Tuesday, November 11, 2014

Kicking the can...

It was actually a story I heard this morning about some miscreant, a young man who kicked a cat that sparked the idea of discussing prisons.

There is and can be absolutely no excuse whatsoever for cruelty to animals. I rescued a dog who had been tortured as a puppy and to this day would like to see done to that man what he did to her. But I digress.

The story about the abuse to the cat included a vigorous discussion about putting the offender in prison for a minimum of a year. While I agree some kind of punishment should be meted out, prison may not be the best idea.

People across the nation say we're locking up too many people for, in their eyes, relatively minor crimes. For several years, 'three strikes and you're out' swept the nation. More prisons, but not enough based on that standard, were built. Prison populations swelled beyond comprehension and some states, like California, were ordered by the federal government to come up with a plan to treat inmates better as the feds determined prisoners' rights were being abused. Prisoners incarcerated for relatively minor crimes started being released back into general society.
In Texas, we've ended up with prisons that stand empty because sentencing guidelines changed, people were paroled, private prisons took over and inmates were sent to facilities in other states, or various other reasons. What's to be done with those monolithic blocks of concrete and steel that cost money to operate even when empty? Fill them back up with criminals who will be paroled about the time their processing and paperwork is done? The boom and bust cycle of building and filling prisons them emptying them is unsustainable.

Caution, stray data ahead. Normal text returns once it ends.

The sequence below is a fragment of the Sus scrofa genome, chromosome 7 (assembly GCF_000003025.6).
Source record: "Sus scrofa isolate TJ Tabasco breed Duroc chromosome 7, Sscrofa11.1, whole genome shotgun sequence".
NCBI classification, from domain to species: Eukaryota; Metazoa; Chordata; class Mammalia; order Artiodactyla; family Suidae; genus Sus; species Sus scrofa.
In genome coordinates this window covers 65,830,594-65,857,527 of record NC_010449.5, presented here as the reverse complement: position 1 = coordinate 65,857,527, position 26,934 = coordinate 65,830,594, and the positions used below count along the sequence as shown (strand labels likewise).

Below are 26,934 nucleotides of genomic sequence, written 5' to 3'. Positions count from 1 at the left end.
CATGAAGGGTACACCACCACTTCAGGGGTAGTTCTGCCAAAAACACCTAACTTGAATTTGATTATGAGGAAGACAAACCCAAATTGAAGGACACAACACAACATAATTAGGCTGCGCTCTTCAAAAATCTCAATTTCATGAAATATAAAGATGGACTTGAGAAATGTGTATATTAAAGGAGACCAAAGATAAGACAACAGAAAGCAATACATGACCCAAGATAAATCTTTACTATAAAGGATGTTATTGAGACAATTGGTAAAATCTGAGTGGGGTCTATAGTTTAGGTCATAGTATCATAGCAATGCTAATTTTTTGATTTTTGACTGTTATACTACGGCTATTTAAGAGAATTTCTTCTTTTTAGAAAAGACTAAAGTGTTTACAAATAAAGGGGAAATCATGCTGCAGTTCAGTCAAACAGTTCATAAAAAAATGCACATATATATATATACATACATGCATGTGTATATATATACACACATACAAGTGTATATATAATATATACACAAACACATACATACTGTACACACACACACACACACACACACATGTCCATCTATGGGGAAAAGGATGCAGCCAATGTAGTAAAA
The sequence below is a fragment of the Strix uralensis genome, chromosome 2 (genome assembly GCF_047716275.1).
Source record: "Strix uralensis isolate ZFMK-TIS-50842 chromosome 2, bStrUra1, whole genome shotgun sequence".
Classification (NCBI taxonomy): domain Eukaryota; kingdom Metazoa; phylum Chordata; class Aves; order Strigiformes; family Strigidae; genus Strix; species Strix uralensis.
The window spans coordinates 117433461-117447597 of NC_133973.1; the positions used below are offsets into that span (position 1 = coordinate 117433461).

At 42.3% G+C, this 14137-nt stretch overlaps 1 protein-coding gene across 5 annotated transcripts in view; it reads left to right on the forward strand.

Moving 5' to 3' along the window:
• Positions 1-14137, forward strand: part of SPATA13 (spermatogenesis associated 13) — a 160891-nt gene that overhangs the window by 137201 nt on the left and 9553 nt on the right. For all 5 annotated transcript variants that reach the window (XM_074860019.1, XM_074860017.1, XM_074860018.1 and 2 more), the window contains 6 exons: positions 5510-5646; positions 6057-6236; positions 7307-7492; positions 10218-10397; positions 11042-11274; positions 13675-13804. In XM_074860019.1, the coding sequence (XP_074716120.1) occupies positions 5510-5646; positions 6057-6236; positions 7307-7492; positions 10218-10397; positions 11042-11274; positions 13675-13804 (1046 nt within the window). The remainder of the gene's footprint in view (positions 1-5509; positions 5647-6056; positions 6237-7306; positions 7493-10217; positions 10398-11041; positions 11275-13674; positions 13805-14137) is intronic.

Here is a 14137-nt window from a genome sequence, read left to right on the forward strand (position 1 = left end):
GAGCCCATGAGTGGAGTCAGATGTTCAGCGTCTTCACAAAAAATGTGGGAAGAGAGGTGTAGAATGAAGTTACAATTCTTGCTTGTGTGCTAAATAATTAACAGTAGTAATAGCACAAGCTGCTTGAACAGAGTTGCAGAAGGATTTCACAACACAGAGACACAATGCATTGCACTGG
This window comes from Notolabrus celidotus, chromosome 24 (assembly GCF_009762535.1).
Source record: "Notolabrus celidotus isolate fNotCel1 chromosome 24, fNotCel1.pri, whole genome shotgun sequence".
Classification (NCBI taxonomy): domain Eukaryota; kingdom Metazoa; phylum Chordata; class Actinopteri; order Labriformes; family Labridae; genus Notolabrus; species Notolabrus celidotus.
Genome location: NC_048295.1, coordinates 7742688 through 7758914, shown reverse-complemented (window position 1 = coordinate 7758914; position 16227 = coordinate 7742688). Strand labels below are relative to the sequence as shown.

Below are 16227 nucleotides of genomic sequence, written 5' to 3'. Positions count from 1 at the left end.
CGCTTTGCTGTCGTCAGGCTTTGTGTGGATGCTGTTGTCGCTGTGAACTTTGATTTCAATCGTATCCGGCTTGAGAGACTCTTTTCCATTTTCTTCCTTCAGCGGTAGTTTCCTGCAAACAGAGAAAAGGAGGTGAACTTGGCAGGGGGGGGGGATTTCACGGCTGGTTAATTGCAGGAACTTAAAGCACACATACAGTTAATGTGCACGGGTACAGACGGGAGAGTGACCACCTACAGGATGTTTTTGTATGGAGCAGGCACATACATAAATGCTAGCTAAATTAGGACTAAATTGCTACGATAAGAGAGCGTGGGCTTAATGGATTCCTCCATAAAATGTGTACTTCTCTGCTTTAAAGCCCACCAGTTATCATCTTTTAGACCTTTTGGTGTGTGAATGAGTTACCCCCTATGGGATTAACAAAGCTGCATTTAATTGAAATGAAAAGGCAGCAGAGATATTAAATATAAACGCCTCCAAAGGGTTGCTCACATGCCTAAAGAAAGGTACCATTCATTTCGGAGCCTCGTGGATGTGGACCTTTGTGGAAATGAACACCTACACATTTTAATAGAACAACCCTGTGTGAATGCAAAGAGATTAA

No one wants the next prison built anywhere near them. I get that. And yes there are people who should without question be locked away until their end of days, never to walk the streets and harm another person ever again.

So what do we do with the people who need more than a slap on the wrist but not a prison sentence? The Texas Public Policy Foundation has some interesting thoughts on this conundrum. I don't necessarily work on corrections issues, but I do think discussion is healthy.

What do you say?

Thursday, November 6, 2014

Flip Flop

While the hand wringing and gnashing of teeth has ended for one party, for the other it's just beginning.

Used to be that an election meant you got your airwaves and your mailbox back for at least a year before the next cycle of propaganda and oneupmanship began. Not any longer.

Electioneering has become such an expensive sport that candidates must spend the entirety of the legislating cycle raising money. There's nowhere for exhausted donors to hide. And perpetual fund raising means perpetual politics, tearing down and maligning the other side in an effort to get enough of someone's attention that they'll open their checkbook to you. (Yes, I know that super PACs and IEs contribute far more spending than candidates do these days, but that's a post for another time.) When all you do is campaign, it can be difficult to shift gears into governing.

Fortunately, in Texas, there's no fund raising while the legislature is in session. At least there's a brief reprieve from always being faced with a collection plate. And with a part-time legislature, the folks that make the laws have to go back to their districts and work, actually live with, under, and by the laws they pass. When 3/4 of your term in office is spent as a private citizen, I think you tend to take more notice of what exactly it is you're doing to residents of your state during the months you're at the Capitol. At least I hope so.

Anyhow, one cycle has barely ended and the next has already begun. Heaven help us all keep a relative sense of civility. And maybe even a sense of humor.